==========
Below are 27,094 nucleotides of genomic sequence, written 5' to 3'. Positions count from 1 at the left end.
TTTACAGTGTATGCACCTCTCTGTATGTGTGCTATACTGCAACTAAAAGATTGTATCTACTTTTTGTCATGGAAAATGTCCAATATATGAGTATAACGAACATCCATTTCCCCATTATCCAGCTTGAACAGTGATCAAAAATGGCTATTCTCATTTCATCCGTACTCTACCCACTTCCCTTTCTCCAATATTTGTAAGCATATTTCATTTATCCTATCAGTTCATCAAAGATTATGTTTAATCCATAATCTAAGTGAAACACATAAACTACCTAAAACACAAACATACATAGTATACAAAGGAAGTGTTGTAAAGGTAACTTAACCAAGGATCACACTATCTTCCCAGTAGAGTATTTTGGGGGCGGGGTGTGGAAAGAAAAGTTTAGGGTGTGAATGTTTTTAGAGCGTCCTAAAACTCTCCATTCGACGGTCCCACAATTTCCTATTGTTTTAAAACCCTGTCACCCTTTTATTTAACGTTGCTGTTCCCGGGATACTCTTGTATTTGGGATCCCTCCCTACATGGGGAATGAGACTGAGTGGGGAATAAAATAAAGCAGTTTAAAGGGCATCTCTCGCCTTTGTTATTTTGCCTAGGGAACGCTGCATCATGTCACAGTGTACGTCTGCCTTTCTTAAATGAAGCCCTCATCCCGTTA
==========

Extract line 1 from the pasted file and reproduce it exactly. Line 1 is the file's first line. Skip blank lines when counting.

Below are 27,094 nucleotides of genomic sequence, written 5' to 3'. Positions count from 1 at the left end.